It is believed that the circumstances that contributed to the rise of the novel came from changes being experienced in the 18th Century, as well as social concerns of that time. Population was exploding, for example, in London, as more and more people chose to live in cities rather than the country. With this came the spread of ideas and increased production of reading materials. Other characteristics of the time included crime, poor living conditions and housing, excessive drunkenness and still an alarmingly high incidence of infant and child mortality even as late as 1780.
The advent of the novel is often credited to books like Don Quixote by Miguel de Cervantes Saavedra, Robinson Crusoe and Moll Flanders—both by Daniel Defoe, and Pamela by Samuel Richardson. Two basic characteristics shared among the early novels were the presence of a story and a storyteller. The novel is a "prose narrative form," along with epics and romances. However, among the types of narratives, there are clear distinctions, in this case between the novel and the romance. The novel concentrates on representing realistic characters and experiences.
...what distinguishes the novel from the romance is its realistic treatment of life and manners. Its heroes are men and women like ourselves, and its chief interest, as Northrop Frye said, is 'human character as it manifests itself in society.'
DeFoe may be considered the father of "realistic" fiction. He was a small business man, a spy, a productive writer (in a variety of genres), as well as a [religious] Dissenter, etc.
Defoe...represent[ed] nearly all the conditions [needed] for the appearance and popular acceptance of the English novel.
Defoe was one of the first writers who did not base his characters on mythological or historical figures, or legends. He did not engage in the retelling of old stories. He presented a new kind of plot and protagonist—presenting exciting characters and their grand adventures.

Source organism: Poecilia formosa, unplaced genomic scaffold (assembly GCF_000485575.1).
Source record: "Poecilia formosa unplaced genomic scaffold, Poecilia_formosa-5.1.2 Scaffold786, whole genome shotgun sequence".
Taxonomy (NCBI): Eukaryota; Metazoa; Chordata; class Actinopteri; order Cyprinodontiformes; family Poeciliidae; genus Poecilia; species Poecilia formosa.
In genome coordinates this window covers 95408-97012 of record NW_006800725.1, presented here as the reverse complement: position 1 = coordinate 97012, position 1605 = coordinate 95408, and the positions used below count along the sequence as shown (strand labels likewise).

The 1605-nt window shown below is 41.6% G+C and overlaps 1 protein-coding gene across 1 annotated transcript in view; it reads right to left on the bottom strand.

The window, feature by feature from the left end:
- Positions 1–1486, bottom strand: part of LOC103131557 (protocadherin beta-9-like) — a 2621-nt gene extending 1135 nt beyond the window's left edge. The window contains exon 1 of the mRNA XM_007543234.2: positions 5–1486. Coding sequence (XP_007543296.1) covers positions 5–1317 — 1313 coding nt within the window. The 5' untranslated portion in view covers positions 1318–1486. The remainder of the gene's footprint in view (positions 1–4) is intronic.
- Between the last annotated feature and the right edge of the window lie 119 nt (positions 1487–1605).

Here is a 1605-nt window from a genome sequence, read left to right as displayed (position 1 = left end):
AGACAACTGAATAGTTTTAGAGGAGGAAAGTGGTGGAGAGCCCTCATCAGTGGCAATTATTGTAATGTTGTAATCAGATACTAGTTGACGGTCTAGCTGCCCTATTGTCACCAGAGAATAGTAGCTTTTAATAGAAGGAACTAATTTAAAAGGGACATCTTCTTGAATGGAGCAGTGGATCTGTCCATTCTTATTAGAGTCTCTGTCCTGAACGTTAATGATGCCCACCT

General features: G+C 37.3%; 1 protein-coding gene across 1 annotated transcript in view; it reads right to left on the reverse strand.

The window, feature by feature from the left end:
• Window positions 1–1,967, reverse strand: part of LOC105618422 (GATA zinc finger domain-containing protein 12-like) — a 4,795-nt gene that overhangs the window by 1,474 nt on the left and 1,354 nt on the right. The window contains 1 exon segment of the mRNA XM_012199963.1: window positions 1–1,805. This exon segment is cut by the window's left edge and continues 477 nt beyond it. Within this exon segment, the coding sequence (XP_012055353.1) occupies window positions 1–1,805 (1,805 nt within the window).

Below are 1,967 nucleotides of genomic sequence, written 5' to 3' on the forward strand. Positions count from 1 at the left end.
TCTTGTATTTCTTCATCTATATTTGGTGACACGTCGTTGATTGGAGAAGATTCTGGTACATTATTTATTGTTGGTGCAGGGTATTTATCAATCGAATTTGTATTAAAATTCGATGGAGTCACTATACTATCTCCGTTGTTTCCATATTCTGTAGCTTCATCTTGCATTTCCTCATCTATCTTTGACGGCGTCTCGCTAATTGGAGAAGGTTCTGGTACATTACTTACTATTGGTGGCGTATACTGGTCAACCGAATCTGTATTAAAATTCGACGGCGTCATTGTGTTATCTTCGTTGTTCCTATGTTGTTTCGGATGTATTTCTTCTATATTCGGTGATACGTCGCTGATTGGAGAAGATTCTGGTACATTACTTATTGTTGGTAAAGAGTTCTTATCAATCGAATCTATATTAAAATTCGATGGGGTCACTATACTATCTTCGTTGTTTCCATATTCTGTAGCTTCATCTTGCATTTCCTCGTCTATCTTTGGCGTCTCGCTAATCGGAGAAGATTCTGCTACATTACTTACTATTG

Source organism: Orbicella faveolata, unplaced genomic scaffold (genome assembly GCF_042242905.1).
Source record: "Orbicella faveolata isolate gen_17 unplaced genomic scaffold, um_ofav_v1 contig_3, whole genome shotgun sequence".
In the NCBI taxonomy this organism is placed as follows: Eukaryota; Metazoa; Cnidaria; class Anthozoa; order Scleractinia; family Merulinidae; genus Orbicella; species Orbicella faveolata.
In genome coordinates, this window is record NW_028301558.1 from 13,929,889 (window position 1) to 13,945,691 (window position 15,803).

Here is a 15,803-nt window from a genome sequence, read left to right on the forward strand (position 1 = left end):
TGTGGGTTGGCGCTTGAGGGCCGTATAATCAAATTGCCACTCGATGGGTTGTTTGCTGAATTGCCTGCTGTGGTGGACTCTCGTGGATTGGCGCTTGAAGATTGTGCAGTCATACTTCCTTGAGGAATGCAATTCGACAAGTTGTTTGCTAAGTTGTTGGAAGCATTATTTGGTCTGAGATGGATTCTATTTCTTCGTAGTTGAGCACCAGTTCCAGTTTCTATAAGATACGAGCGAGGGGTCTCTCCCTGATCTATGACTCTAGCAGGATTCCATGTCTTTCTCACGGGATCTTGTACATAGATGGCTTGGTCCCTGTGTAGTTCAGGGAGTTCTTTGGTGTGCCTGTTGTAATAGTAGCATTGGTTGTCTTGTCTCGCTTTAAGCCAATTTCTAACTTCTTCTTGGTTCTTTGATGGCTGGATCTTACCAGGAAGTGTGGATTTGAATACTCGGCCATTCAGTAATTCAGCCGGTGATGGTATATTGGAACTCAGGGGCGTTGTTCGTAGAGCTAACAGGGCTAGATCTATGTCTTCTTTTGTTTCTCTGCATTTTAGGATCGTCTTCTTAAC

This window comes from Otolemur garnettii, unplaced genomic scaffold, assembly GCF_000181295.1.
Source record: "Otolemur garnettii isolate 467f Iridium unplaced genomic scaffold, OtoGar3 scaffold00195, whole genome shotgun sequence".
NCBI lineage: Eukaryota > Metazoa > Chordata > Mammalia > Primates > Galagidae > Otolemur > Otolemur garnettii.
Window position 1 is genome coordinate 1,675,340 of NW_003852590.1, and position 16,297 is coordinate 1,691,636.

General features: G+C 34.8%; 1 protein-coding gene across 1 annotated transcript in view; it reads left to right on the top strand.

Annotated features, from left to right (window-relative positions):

In terms of the novel during the Victorian era, readership was leaning away from poetry and drama, looking for stories that dealt with the lives of average people alive at that time. All of a sudden, the stories were no longer primarily about the upper-classes, but about the middle and working classes. More people were reading than at any time before. And the focus of these novels, such as Jane Eyre by Charlotte Bronte, now included more women and even servants.
Since the eighteenth century, and particularly since the Victorian period, the novel, replacing poetry and drama, has become the most popular of literary forms...The novel became increasingly popular as its social scope expanded to include characters and stories about the middle and working classes. Because of its readership, which included a large percentage of women and servants, the novel...most addressed the domestic and social concerns of these groups.
It is also important to note that novels of the Victorian Age had more angst. In Victorian England, although there was a superficial sense of optimism, beneath the facade, there was a great deal of anxiety. According to Walter Houghton in The Victorian Frame of Mind (1957):
'Studies in this area have emphasized only a few characteristics, notably moral earnestness and optimism, to the obscuring of others, equally important, like enthusiasm and anxiety.'
In light of this, novels would have presented a valuable distraction for the Victorian audience.